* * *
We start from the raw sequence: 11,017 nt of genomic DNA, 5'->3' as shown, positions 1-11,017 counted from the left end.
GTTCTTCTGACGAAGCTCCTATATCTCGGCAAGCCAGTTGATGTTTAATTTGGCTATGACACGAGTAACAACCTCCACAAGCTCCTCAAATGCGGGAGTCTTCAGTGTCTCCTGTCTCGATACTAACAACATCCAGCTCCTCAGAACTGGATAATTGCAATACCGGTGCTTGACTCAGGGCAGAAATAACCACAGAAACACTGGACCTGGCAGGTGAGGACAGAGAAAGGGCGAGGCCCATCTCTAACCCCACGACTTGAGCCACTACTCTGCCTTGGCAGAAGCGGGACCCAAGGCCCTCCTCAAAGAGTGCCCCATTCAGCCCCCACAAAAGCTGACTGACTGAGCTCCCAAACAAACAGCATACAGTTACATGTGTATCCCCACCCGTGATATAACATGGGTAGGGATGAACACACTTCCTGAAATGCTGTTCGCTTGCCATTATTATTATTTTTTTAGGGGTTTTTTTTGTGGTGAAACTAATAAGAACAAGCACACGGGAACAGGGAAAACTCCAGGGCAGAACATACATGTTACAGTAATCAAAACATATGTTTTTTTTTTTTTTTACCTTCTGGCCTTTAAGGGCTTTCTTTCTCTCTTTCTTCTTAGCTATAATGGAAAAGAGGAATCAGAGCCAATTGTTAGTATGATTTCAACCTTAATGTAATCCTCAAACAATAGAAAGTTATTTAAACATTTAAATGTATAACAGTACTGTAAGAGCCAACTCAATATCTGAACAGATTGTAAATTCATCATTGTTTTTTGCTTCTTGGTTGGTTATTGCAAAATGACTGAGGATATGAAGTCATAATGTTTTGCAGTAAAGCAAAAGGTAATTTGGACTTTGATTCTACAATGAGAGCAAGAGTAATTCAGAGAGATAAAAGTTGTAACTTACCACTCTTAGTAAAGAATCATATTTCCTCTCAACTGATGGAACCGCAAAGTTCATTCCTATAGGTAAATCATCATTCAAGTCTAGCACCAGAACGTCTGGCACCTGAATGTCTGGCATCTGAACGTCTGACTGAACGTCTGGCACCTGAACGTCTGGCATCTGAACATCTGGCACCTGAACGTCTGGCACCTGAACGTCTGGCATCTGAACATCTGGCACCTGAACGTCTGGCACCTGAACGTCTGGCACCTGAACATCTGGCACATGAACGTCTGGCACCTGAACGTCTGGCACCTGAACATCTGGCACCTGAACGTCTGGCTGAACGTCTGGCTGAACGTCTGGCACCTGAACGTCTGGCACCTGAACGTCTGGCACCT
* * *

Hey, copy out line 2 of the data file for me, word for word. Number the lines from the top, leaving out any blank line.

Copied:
GTTCTTCTGACGAAGCTCCTATATCTCGGCAAGCCAGTTGATGTTTAATTTGGCTATGACACGAGTAACAACCTCCACAAGCTCCTCAAATGCGGGAGTCTTCAGTGTCTCCTGTCTCGATACTAACAACATCCAGCTCCTCAGAACTGGATAATTGCAATACCGGTGCTTGACTCAGGGCAGAAATAACCACAGAAACACTGGACCTGGCAGGTGAGGACAGAGAAAGGGCGAGGCCCATCTCTAACCCCACGACTTGAGCCACTACTCTGCCTTGGCAGAAGCGGGACCCAAGGCCCTCCTCAAAGAGTGCCCCATTCAGCCCCCACAAAAGCTGACTGACTGAGCTCCCAAACAAACAGCATACAGTTACATGTGTATCCCCACCCGTGATATAACATGGGTAGGGATGAACACACTTCCTGAAATGCTGTTCGCTTGCCATTATTATTATTTTTTTAGGGGTTTTTTTTGTGGTGAAACTAATAAGAACAAGCACACGGGAACAGGGAAAACTCCAGGGCAGAACATACATGTTACAGTAATCAAAACATATGTTTTTTTTTTTTTTTACCTTCTGGCCTTTAAGGGCTTTCTTTCTCTCTTTCTTCTTAGCTATAATGGAAAAGAGGAATCAGAGCCAATTGTTAGTATGATTTCAACCTTAATGTAATCCTCAAACAATAGAAAGTTATTTAAACATTTAAATGTATAACAGTACTGTAAGAGCCAACTCAATATCTGAACAGATTGTAAATTCATCATTGTTTTTTGCTTCTTGGTTGGTTATTGCAAAATGACTGAGGATATGAAGTCATAATGTTTTGCAGTAAAGCAAAAGGTAATTTGGACTTTGATTCTACAATGAGAGCAAGAGTAATTCAGAGAGATAAAAGTTGTAACTTACCACTCTTAGTAAAGAATCATATTTCCTCTCAACTGATGGAACCGCAAAGTTCATTCCTATAGGTAAATCATCATTCAAGTCTAGCACCAGAACGTCTGGCACCTGAATGTCTGGCATCTGAACGTCTGACTGAACGTCTGGCACCTGAACGTCTGGCATCTGAACATCTGGCACCTGAACGTCTGGCACCTGAACGTCTGGCATCTGAACATCTGGCACCTGAACGTCTGGCACCTGAACGTCTGGCACCTGAACATCTGGCACATGAACGTCTGGCACCTGAACGTCTGGCACCTGAACATCTGGCACCTGAACGTCTGGCTGAACGTCTGGCTGAACGTCTGGCACCTGAACGTCTGGCACCTGAACGTCTGGCACCT